The stirring implement (5) includes a mounting nut (50), a tubular mounting sleeve (51), a mounting cap (52), a shaft portion (53) and stirring blades (54). The mounting sleeve (51) has a threaded outer surface and a lower end which is provided with a radial outward flange (510). The mounting sleeve (51) extends through a central opening formed in the base plate (22) and is retained therein by the mounting nut (50). The mounting cap (52) extends rotatably into the mounting sleeve (51) and is formed with radial gear teeth (521) which are supported on the top end of the mounting sleeve (51). The radial gear teeth (521) mesh with the fifth sprocket (E). An O-shaped sealing ring (55) is provided between the mounting sleeve (51) and the mounting cap (52) to prevent the entry of water vapor into the enclosed space (23). The shaft portion (53) has a hexagonal head which extends into a hexagonal blind bore in the mounting cap (52). Rotation of the mounting cap (52) can therefore cause corresponding axial rotation of the shaft portion (53). The stirring blades (54) extend radially outward from the lower end of the shaft portion (53). Rotation of the fifth sprocket (E) causes corresponding rotation of the mounting cap (52), the shaft portion (53) and the stirring blades (54). This illustrates how the contents of the cooking utensil of the present invention is automatically stirred.

Note that the shaft portion (53) can be easily detached from the mounting cap (52). The length of the shaft portion (53) can be adjusted so as to fit pot bodies of different sizes. Referring to FIGS. 1 and 3, the shaft portion (53) includes an inner shaft (531) and an outer tubular shaft (532) which slidably receives the inner shaft (531). The lower end of the inner shaft (531) is formed with a pair of axially extending projections (531a). The inner surface of the outer shaft (532) is formed with a pair of axially extending grooves (532a) which slidably receive the projections (531a). This permits the outer shaft (532) to rotate simultaneously with the inner shaft (531). A compression spring (534) is provided inside the outer shaft (532) and biases a rounded closed bottom (535) of the outer shaft (532 away from the lower end of the inner shaft (531) so as to contact the closed bottom of the pot body (1). The spring (535) permits adjustments in the length of the shaft portion (53) so as to correspond with the depth of the pot body (1). A pair of curved retaining pieces (533, 533') are attached to the top end of the outer shaft (532). The retaining pieces (533, 533') prevent the detachment of the inner shaft (531) from the outer shaft (532).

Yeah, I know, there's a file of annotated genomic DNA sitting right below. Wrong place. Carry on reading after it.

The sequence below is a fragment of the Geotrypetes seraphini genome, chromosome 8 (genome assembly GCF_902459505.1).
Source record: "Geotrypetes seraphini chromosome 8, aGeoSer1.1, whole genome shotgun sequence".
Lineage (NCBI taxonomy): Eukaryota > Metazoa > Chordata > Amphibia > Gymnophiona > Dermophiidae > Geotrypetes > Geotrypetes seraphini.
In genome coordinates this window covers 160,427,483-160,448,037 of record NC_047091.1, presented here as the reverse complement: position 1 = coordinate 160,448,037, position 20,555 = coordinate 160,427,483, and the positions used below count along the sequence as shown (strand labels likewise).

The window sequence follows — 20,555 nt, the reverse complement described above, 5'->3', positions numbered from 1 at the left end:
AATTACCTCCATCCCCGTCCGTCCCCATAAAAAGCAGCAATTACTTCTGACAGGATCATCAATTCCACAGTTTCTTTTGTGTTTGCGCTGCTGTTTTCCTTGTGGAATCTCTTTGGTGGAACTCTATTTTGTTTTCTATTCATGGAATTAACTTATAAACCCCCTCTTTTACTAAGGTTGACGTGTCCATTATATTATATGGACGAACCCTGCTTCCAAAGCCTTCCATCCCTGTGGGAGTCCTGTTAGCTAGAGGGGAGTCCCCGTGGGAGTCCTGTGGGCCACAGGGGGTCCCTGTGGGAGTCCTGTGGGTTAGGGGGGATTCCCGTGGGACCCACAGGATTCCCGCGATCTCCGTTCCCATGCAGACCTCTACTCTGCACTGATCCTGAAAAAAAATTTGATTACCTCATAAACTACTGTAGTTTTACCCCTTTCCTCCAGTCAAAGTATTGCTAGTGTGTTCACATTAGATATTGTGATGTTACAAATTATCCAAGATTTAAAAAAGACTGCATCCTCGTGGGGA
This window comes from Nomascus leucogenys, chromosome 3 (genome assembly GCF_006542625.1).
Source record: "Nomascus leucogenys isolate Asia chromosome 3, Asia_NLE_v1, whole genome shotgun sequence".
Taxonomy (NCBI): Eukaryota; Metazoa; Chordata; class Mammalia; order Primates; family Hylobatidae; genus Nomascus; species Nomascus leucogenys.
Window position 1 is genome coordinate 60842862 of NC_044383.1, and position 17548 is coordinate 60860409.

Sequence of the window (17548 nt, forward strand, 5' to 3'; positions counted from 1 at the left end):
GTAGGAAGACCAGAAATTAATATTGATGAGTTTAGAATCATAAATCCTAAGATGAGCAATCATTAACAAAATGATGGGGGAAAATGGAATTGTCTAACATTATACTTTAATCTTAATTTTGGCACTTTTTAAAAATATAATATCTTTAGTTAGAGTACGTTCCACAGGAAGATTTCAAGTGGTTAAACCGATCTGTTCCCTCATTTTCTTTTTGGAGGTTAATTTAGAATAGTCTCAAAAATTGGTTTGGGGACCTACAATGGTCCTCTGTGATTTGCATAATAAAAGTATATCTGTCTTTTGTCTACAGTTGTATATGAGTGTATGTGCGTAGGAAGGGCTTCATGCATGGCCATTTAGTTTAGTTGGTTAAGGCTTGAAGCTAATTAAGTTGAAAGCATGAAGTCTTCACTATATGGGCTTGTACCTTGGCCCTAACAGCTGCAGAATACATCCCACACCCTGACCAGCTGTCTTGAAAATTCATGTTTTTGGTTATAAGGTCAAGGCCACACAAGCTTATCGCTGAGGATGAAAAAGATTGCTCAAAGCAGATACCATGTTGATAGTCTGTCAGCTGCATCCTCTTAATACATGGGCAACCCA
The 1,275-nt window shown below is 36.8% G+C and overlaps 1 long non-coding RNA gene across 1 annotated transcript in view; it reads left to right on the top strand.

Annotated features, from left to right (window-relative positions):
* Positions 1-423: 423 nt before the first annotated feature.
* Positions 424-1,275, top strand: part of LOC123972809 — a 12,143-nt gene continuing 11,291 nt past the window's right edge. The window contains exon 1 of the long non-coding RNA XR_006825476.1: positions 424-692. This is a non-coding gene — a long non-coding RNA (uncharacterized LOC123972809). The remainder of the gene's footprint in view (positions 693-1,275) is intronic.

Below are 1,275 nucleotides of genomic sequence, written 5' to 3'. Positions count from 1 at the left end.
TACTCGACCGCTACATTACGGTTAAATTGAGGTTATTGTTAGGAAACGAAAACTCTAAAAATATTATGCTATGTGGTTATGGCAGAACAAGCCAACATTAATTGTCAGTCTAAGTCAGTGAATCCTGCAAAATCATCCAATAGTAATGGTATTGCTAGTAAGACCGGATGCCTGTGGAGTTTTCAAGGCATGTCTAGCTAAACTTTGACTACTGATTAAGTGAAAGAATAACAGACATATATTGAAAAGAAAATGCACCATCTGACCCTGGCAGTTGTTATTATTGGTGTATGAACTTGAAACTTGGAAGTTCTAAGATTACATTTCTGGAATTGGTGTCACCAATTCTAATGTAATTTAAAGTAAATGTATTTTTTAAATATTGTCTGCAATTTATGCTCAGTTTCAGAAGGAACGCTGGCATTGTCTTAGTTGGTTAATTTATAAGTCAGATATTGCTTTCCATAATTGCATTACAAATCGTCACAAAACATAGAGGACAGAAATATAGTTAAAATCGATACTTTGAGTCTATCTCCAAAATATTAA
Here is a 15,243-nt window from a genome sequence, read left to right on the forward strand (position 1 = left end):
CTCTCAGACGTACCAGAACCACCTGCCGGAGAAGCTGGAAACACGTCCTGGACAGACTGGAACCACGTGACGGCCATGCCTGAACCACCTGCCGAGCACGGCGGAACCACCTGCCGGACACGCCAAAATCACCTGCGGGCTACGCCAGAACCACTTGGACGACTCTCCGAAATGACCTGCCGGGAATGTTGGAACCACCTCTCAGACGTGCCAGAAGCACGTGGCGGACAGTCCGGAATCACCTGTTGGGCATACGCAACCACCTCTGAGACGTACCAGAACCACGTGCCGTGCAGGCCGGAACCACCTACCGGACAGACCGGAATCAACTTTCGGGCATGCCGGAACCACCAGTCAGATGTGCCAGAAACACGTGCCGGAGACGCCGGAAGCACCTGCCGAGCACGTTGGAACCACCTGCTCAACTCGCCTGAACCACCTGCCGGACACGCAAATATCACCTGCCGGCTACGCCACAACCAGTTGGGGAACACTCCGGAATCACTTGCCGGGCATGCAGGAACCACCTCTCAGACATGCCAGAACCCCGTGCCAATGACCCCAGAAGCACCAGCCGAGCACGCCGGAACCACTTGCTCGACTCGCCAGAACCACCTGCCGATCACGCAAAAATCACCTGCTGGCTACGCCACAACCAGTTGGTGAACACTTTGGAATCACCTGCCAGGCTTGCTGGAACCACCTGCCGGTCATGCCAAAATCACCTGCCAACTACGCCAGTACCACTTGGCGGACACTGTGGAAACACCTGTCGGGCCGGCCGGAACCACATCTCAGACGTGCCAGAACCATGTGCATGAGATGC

The stirring blades (54) extend radially outward from the bottom (535) of the outer shaft (532). Referring to FIG. 4, the stirring blades (54) are preferably curved to enhance the stirring effect provided by the same.